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Sheila Can Do (It)

Interesting that this sunny little gem was one of just six songs Rivers Cuomo wrote in 1996 — especially when you consider what the other ones were. The song keeps impressive company, being written between two considerable pairs: “Across the Sea” with “The Good Life,” and “Falling For You” next to “Butterfly.” Indeed, that’s more or less the best work of the best Weezer album, and when taken in context, a quality pop jam the likes of “Sheila Can Do It” becomes a little underwhelming. It’s not quite the slouch of the sparingly focused year — that would be the song Cuomo wrote next, “Sunshine O” — but as a warm slice of late summer alt.country, it doesn’t quite fit in with the dead-of-December album Cuomo was finishing up with those four 1996 classics.

Cuomo knew as much, and “Sheila” would have to wait another year to get its public airing — come late ’97, by the time that everyone had given up on Pinkerton ever reaching the same commercial plateau as its predecessor had. That resignation push Cuomo into the deepening pit of depression and pop chart obsession that would develop for half a decade (before crystallizing into the radio success of The Green Album), but you’d have no idea judging by the stuff Cuomo was playing live with his band during his stay in Boston. Although these shows were simply billed as “Rivers Cuomo” shows — the title Rivers Cuomo Band was a fan designation that caught on and stuck over time — this was one of the songs Cuomo considered separate from the Weezer name, instead pegged for the playful Homie sideproject that he began to plan in his mind.

The Recording History notes two versions of this song, one being a solo Cuomo demo recorded at his Boston abode in September of 1997, and then a full band rehearsal tape from later that fall. We have neither, but instead bootlegs of both its public performances, in November of that year. Generally speaking, the tape we have of the 11/4 performance at the Middle East club makes it seem like it was a pretty magical evening, and “Sheila” is at the heart of that: Cuomo announces the title, and one of the girls upfront can be heard exclaiming, “That’s me!” Cuomo marvels good-naturedly at the coincidence, then cues drummer Fred Eltringham to play the intro roll. The song is actually one of the last Cuomo compositions to begin with the chorus for a very long time (“Dreamin’” is the first song on an album to start with the chorus since The Blue Album!), and its cheerful melody bends nicely to the shape of the carefree refrain, “Sheila can do it / I can do it / I don’t see the problem with that!” — one that seems to tickle the audience Sheila and her friends. (Can you hear laughter from the crowd just before the first verse, or am I just hearing things?) The nonmelodic verses are mouthed off with shouting enthusiasm and would probably be mislabeled as “rap” by bitching fans if it were placed on a Weezer record nowadays, but it serves as a nice contrast to the sing-songy chorus. And when Cuomo tears into that beautiful wordless bridge right after Kevin Stevenson’s rodeo guitar-wrangling solo, no one could ask for more melody: it’s such a pretty, anthemic rush of “la la la” perfection, and perhaps my very favorite moment in all the Homie songs.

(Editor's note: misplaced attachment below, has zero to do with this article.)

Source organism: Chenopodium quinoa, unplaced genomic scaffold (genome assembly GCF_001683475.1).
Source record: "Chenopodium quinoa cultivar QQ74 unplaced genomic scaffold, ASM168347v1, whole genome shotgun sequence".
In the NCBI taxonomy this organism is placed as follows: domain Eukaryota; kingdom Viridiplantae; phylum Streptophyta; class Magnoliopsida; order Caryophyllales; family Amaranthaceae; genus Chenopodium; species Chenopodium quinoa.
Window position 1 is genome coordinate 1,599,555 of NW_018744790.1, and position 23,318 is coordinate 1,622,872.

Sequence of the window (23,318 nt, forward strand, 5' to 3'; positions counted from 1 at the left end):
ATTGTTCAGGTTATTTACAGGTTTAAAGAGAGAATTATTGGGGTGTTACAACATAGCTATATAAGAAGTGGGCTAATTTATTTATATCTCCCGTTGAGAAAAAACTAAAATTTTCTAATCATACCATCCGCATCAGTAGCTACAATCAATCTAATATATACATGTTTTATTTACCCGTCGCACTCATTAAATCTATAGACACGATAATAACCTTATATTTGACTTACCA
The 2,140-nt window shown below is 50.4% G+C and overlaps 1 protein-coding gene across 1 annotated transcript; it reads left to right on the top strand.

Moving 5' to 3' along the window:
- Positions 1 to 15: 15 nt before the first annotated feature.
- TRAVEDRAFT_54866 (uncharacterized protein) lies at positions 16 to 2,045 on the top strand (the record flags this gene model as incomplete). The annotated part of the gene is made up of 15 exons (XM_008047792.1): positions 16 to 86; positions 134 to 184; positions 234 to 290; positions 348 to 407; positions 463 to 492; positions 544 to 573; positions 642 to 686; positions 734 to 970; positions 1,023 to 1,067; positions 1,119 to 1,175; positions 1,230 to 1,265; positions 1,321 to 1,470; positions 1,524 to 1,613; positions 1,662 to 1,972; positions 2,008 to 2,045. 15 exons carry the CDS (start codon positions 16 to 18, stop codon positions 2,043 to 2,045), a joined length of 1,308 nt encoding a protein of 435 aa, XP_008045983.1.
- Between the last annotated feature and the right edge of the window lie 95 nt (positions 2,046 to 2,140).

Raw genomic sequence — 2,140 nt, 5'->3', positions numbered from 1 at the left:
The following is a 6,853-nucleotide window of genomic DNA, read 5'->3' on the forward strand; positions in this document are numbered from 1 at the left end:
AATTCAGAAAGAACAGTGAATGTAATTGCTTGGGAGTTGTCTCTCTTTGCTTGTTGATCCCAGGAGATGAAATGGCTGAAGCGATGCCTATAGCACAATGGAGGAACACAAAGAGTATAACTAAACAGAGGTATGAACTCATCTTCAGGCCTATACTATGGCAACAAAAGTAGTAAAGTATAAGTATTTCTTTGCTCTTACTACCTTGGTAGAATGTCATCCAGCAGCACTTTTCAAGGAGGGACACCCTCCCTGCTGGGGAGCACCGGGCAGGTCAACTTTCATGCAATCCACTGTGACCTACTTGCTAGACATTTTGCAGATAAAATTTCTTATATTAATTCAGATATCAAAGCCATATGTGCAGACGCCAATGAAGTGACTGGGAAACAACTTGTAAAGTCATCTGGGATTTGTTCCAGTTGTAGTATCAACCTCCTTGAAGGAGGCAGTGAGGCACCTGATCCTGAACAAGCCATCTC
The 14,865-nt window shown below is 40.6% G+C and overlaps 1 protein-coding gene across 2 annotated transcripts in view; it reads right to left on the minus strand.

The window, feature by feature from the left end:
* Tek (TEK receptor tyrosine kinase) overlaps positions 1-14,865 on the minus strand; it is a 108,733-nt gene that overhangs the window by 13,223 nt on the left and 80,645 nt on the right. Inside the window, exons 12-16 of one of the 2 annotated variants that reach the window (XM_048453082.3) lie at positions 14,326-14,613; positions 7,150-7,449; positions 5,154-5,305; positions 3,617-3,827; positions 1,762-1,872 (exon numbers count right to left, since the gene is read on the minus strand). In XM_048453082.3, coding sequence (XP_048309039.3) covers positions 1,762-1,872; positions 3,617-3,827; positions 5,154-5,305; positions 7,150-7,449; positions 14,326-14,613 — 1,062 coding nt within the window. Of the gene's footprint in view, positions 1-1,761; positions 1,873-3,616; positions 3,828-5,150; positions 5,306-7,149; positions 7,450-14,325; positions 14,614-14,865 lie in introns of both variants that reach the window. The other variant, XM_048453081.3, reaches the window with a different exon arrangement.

The 11/21 version replaces the introductory chorus with a nice bit of harmonica whistlin’, and the dueling guitar solo burns the neck just a little bit redder, but it’s otherwise a pretty comparable performance. (Also notable because Cuomo begins by asking if the Sheila from the earlier show was there — she was.)

Regrettably, Cuomo seemed to have forgotten this song for a long time. When the Homie project dissolved in favor of a greater focus on Weezer’s comeback circa early 1998, this song seemed to disappear with it. The first time Cuomo’s mentioned it since wasn’t until July 24, 2008, when he briefly posted a list of his favorite home demos on his website — notable not only because it mentions a 1996 home demo of the song not mentioned in the Recording History, but also because it’s the only song out of 1996’s small (but considerable) crop to make the list. Either way, this is a good sign that we might hope someday to hear a recorded version of this song from Cuomo’s vaults, perhaps on a future Alone release.